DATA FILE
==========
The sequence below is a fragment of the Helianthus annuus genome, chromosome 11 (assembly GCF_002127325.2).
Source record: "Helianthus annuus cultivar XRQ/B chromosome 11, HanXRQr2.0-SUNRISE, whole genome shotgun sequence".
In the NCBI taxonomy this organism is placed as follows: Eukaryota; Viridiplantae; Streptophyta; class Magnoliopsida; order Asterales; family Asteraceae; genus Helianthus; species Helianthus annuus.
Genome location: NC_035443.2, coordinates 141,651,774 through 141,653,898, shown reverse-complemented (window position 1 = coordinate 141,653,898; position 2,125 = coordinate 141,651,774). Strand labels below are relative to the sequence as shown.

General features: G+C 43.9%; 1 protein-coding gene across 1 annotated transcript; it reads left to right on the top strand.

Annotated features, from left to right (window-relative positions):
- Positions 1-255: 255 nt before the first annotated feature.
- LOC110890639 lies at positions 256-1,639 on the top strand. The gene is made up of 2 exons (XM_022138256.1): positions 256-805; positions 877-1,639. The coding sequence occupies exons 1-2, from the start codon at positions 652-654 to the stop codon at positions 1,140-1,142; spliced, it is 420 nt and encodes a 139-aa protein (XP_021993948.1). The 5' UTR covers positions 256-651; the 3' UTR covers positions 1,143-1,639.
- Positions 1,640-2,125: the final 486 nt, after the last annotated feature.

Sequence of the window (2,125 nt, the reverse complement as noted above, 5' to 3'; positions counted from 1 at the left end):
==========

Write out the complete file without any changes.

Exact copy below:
The sequence below is a fragment of the Helianthus annuus genome, chromosome 11 (assembly GCF_002127325.2).
Source record: "Helianthus annuus cultivar XRQ/B chromosome 11, HanXRQr2.0-SUNRISE, whole genome shotgun sequence".
In the NCBI taxonomy this organism is placed as follows: Eukaryota; Viridiplantae; Streptophyta; class Magnoliopsida; order Asterales; family Asteraceae; genus Helianthus; species Helianthus annuus.
Genome location: NC_035443.2, coordinates 141,651,774 through 141,653,898, shown reverse-complemented (window position 1 = coordinate 141,653,898; position 2,125 = coordinate 141,651,774). Strand labels below are relative to the sequence as shown.

General features: G+C 43.9%; 1 protein-coding gene across 1 annotated transcript; it reads left to right on the top strand.

Annotated features, from left to right (window-relative positions):
- Positions 1-255: 255 nt before the first annotated feature.
- LOC110890639 lies at positions 256-1,639 on the top strand. The gene is made up of 2 exons (XM_022138256.1): positions 256-805; positions 877-1,639. The coding sequence occupies exons 1-2, from the start codon at positions 652-654 to the stop codon at positions 1,140-1,142; spliced, it is 420 nt and encodes a 139-aa protein (XP_021993948.1). The 5' UTR covers positions 256-651; the 3' UTR covers positions 1,143-1,639.
- Positions 1,640-2,125: the final 486 nt, after the last annotated feature.

Sequence of the window (2,125 nt, the reverse complement as noted above, 5' to 3'; positions counted from 1 at the left end):